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Python Virtual Environments: A Primer,

Pyenv – Install Multiple Python Versions for Specific Project,

How to manage multiple Python versions and virtual environments

Let's suppose we have these directories:

  • ~/Projects/PyA: uses Python 3.4.3 with Django 2.0
  • ~/Projects/PyB: uses Python 3.5.1 with Django 2.1
  • ~/Projects/PyC: uses Python 3.5.6 with Django 2.2
  • ~/Projects/PyD: uses Python 3.2 with python-igraph

The first to do, we install the Python versions needed:

pyenv install 3.4.3
pyenv install 3.5.1
pyenv install 3.5.6
pyenv install 3.2

My questions start here:

Should I do this?

cd ~/Projects/PyA && pyenv local 3.4.3 && python3.4 -m venv proA
cd ~/Projects/PyB && pyenv local 3.5.1 && python3.5 -m venv proB
cd ~/Projects/PyC && pyenv local 3.5.6 && python3.5 -m venv proC
cd ~/Projects/PyD && pyenv local 3.2 && python3.2 -m venv proD

When is a unique directory for virtual environments used? Which option is recommended? Why?

How should I install the per-project packages listed above?

Should I use virtualenvwrapper?

How do I switch between projects (changing Python/virtual-environment in the process) easily or painlessly?

In Ruby, there is a file named Gemfile where I can set which gems (with their respective versions) are installed for the current project, which is a very good idea. Is there something similar for Python?

PS: I use Arch Linux as guest for a Vagrant box.

  • I just edited my answer to hopefully address all your questions. If there is anything unclear, let me know.
    – Shintlor
    Oct 11, 2018 at 6:28

3 Answers 3


When is an unique directory for virtual environments used? Which option is recommended? Why?

Every virtual environment "lives" in its own folder. All packages you install will go there, especially if every environment will have a different Python version.

How should I install per-project packages listed above?

When you switch to the project environment after you created it, see my original answer below. All packages installed will exclusively be installed into that virtual environment you are currently working in.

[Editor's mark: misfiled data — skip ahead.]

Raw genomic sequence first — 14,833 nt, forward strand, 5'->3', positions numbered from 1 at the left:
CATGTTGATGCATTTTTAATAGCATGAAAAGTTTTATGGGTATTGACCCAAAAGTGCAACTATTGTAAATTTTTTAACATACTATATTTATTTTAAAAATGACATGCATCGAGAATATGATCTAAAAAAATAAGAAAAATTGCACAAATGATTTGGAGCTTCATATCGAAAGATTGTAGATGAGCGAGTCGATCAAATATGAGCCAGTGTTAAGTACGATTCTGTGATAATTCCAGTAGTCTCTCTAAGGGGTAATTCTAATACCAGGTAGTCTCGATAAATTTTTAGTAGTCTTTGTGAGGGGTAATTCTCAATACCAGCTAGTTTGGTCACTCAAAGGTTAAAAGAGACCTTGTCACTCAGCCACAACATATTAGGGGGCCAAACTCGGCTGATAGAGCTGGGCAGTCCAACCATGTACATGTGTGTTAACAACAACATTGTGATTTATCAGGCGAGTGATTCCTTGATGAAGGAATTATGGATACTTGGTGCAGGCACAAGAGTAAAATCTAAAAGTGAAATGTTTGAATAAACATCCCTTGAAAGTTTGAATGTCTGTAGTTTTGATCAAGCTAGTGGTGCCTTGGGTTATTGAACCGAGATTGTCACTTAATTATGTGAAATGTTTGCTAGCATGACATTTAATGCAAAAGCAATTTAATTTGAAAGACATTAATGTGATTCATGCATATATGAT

You can always check which Python interpreter is currently in use by typing

which python

in the terminal you currently have the the project environment activated. In addition you can also check

which pip

to make sure if you are installing using pip install somepackage that you target the correct Python interpreter. If you want to pin the packages, you can do

pip freeze > requirements.txt

any time and the currently installed packages plus their version will be written to the textfile requirements.txt. You can now always create a new environment using

pip install -r requirements.txt

Should I use virtualenvwrapper?

I would always work in a per-project virtual environment, so other projects that may use some pinned version of a special package are not influenced.

How do I switch between projects (changing Python/virtual-environment in the process) easily or painlessly?

You could define an alias in your ~/.bashrc file or ~/.bash_aliases. In a terminal, open (in my example) the ~/.bashrc with a text editor, e.g., Vim/nano or one of your liking:

nano ~/.bashrc

and somewhere near the end you can add a line with an alias to switch to the project directory and activate the environment at the same time:

alias activate_proj1="cd ~/project_1 && pyenv activate venv_project_1"

so you only type activate_proj1 in the terminal (tab completion also works) and both commands are executed. Don't forget to source the bash-file again after you change something with source ~/.bashrc or just open a new terminal.

Original answer:

pyenv will handle everything you need:

My workflow (for one project to make it more readable) would be the following:

pyenv install 3.5.1
cd python_projects
mkdir myproject
cd myproject
pyenv virtualenv 3.5.1 venv_myproject

After that you can simply activate the virtualenv created by pyenv using

pyenv activate venv_myproject

which will open your distinct environment. Here you can do all the things you want, e.g., install your packages using pip etc. After you completed setting up the environment, you can freeze the environment and create a requirements file: